Kentucky Refuses PokerStars Appeal, Flutter Eyes SCOTUS
The case of PokerStars versus the Commonwealth of Kentucky is over – really this time – at least on the state level. Most thought it was over in December 20 when the Supreme Court of Kentucky ruled against the online poker giant, but parent company Flutter Entertainment appealed once more.
This week, though, the Kentucky Supreme Court ruled against another appeal. In the eyes of the state, it is over and done. And Kentucky now wants its money, which now includes interest and exceeds $1B.
PokerStars parent company Flutter Entertainment wants them to slow their roll.
The Original UIGEA Case
Most of the troubles regarding online poker in the United States reference Black Friday in 2011. That April 15 was the date that US government officials announced indictments against executives associated with poker sites, including PokerStars. The Department of Justice seized the sites and effectively stopped online poker in the US from the world’s largest companies.
Prior to that, however, Kentucky sued PokerStars not long after the US government signed the UIGEA (Unlawful Internet Gambling Enforcement Act) into law.
We wrote a more detailed explanation a few months ago. In summary, then-Governor Steve Beshear obtained a court order to block access to 141 gambling-related websites for Kentuckians. While many of those sites fought that action, the Commonwealth of Kentucky later sued a number of online poker sites (including PokerStars) for the rake they collected from 2006 to 2011.
As other poker sites folded (see what I did there?), PokerStars was the only viable company remaining for Kentucky to sue. The Franklin County Circuit Court ruled in favor of the state and ordered PokerStars to pay more than $870M plus interest.
PokerStars, then operating as Stars Interactive – appealed the ruling to the Kentucky Court of Appeals. In 2018, those judges ruled for PokerStars and dismissed the case.
The Commonwealth of Kentucky appealed to the Kentucky Supreme Court, which handed down its decision in December 2020 in favor of the state. The 4-3 decision affirmed the trial court decision, reversing that of the Appeals Court. The new amount due to the state from PokerStars – with years of interest – was approximately $1.3B.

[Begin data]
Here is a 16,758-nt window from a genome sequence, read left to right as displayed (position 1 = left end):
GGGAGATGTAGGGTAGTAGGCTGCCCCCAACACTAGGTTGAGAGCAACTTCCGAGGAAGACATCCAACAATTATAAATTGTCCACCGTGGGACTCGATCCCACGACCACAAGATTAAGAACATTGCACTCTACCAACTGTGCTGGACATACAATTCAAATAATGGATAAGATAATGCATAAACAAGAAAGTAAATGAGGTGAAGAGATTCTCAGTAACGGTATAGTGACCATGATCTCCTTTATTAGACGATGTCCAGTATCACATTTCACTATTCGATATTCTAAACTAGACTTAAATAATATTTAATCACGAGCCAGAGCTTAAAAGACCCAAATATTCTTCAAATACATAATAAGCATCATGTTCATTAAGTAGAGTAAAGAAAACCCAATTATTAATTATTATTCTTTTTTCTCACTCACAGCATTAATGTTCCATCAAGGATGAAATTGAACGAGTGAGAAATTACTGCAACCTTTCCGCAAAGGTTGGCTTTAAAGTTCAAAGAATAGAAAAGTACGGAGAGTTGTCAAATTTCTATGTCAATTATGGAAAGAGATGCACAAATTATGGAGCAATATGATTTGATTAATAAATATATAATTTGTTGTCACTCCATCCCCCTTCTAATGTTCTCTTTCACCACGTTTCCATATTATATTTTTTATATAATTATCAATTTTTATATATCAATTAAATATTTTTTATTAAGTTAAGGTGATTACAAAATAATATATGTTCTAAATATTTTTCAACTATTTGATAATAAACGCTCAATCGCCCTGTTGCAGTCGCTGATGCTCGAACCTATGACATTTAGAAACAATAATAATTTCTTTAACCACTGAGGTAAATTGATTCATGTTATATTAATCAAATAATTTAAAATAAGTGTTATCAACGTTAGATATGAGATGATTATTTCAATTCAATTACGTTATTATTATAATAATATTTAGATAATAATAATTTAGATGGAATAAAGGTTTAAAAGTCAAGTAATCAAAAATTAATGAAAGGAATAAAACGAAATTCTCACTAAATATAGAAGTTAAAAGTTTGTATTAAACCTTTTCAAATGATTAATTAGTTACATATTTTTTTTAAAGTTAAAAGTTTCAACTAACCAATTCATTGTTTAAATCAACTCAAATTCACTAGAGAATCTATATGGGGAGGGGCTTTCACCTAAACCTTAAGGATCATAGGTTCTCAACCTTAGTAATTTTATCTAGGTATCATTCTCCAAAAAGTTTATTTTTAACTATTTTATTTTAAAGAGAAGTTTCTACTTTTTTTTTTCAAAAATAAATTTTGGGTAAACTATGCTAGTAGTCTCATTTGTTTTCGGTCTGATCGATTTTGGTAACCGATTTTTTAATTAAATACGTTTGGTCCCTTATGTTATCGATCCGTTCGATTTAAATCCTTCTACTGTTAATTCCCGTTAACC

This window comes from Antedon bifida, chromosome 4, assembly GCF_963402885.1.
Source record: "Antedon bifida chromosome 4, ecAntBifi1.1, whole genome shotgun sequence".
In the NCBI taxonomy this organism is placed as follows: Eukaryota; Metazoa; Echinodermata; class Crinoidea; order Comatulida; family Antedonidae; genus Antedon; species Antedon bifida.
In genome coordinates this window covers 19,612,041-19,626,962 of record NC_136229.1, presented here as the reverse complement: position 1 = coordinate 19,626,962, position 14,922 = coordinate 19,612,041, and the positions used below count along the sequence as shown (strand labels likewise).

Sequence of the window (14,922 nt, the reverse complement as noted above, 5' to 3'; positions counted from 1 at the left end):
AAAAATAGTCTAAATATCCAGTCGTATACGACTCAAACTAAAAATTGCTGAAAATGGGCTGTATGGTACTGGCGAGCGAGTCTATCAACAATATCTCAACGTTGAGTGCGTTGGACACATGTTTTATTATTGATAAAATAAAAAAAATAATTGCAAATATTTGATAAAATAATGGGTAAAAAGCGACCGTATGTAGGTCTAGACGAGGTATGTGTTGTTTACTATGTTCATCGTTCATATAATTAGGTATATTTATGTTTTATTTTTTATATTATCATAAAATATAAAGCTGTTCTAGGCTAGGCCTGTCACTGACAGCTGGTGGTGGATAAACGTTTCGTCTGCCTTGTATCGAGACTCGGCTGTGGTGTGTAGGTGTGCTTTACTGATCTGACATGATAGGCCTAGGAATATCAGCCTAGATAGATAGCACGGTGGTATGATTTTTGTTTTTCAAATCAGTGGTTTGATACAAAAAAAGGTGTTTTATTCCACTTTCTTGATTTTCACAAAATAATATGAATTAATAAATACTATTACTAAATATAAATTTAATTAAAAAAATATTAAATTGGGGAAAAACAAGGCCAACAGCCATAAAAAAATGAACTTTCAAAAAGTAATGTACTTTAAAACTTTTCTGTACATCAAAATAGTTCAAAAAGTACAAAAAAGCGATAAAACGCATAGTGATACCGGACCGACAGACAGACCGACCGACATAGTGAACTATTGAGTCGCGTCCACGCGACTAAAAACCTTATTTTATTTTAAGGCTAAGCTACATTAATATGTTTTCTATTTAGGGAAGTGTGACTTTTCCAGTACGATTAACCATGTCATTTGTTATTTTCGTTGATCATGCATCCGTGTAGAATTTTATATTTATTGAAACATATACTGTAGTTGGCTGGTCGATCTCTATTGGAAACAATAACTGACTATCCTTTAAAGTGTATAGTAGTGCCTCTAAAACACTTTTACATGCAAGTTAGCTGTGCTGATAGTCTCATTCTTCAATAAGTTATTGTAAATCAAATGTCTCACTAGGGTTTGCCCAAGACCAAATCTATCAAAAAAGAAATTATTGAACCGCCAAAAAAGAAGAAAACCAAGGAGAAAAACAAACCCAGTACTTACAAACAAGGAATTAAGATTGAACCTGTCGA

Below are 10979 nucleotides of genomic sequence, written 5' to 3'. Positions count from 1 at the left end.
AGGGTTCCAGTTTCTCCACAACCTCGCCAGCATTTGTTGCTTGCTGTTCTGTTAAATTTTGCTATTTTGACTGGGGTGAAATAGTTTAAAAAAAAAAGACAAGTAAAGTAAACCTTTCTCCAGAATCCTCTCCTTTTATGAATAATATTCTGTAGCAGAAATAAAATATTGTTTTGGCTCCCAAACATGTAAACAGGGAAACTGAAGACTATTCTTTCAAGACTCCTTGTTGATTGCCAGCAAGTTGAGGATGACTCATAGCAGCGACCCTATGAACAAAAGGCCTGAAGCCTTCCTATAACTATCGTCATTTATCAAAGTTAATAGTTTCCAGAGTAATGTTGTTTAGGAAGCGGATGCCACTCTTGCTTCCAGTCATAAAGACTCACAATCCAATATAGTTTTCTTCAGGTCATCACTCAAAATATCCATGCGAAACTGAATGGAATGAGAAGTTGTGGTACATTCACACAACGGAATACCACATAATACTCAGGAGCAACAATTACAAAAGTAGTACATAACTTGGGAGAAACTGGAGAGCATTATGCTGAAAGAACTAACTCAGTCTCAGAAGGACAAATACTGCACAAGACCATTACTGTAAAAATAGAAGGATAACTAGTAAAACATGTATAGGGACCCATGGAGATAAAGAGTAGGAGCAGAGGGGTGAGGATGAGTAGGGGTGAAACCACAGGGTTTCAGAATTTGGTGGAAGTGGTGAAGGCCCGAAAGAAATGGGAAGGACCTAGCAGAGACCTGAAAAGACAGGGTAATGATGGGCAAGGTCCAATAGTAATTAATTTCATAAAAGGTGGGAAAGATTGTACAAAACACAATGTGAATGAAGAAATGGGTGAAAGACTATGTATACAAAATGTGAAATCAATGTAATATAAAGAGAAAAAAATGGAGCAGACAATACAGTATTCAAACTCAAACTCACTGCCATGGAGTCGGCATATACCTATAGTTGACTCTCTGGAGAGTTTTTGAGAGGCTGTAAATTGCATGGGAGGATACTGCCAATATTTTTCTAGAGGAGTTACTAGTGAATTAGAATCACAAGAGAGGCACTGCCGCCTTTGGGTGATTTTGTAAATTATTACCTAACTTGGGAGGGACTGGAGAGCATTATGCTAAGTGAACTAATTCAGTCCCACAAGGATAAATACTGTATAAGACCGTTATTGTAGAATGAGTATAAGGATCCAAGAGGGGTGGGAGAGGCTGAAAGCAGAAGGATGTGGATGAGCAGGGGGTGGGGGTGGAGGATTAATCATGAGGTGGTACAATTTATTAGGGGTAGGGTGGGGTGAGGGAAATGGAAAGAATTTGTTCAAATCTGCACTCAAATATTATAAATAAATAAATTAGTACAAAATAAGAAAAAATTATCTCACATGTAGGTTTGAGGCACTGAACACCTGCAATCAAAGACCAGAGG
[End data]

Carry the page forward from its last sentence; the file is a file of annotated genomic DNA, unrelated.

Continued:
It Ain’t Over
The December ruling seemed final. Flutter Entertainment had acquired The Stars Group earlier in 2020 and didn’t plan to take that Kentucky Supreme Court ruling without a fight. Flutter claimed that PokerStars made only $18M in gross gaming revenue during those years in Kentucky, and Flutter planned to examine the “number of legal processes available.”
KY law may well permit a motion or procedure in its Trial Court on the amount of damages being reduced. But KY majority opinion appears to address that very aspect already and in detail on those $ issues raised on appeal.
— Ian J. Imrich, Esq. (@ijiLaw) December 17, 2020
Indeed, Flutter did submit a motion for rehearing on January 6, 2021. It only took the Commonwealth 20 days to respond in opposition to the rehearing. On March 25, the Kentucky Supreme Court denied unanimously to deny the motion to rehear the case.
On that same day of March 25, Flutter Entertainment on behalf of The Stars Group filed a motion to stay any enforcement of the Kentucky Supreme Court judgment pending a petition for a writ of certiorari to the United States Supreme Court (SCOTUS). The court must respond by April 7.
That option became clearer with the Flutter statement in response to the ruling against the rehearing.
“Flutter is disappointed by the denial of its rehearing petition and continues to strongly dispute the basis of this judgment. Together with its legal advisors, Flutter will continue to consider its position in relation to the judgment, including potentially appealing the ruling of the case to the US Supreme Court along with other legal avenues which it may pursue thereafter.
“Flutter remains confident that any amount ultimately paid to resolve this matter will be a limited portion of the reinstated judgment.”
It seems that the motion with the Kentucky Supreme Court simply keeps the window open for a SCOTUS appeal. It provides time for Flutter’s attorneys to examine the company’s options.
Update on Kentucky legal proceedings pic.twitter.com/N0h2M7P1TW
— Alfonso Straffon 🇨🇷🇺🇸🇲🇽 (@astraffon) March 26, 2021
Kentucky Wants the Money
The Commonwealth of Kentucky clearly doesn’t plan to wait around for Flutter to act.
Governor Andy Beshear, son of Governor Steve Beshear who started the whole process in 2008, told the Associated Press that Kentucky will pursue the $1.3B. Lawyers filed a motion in the Franklin Circuit Court – the original court – to collect $100M in bonds. Evidently, PokerStars originally posted $100M in bonds five years ago after the initial court loss, and Kentucky is prepared to collect.
A hearing on that matter is set for April 19.
Meanwhile, Beshear continues to misrepresent PokerStars by calling it an “illegal internet gambling criminal syndicate.”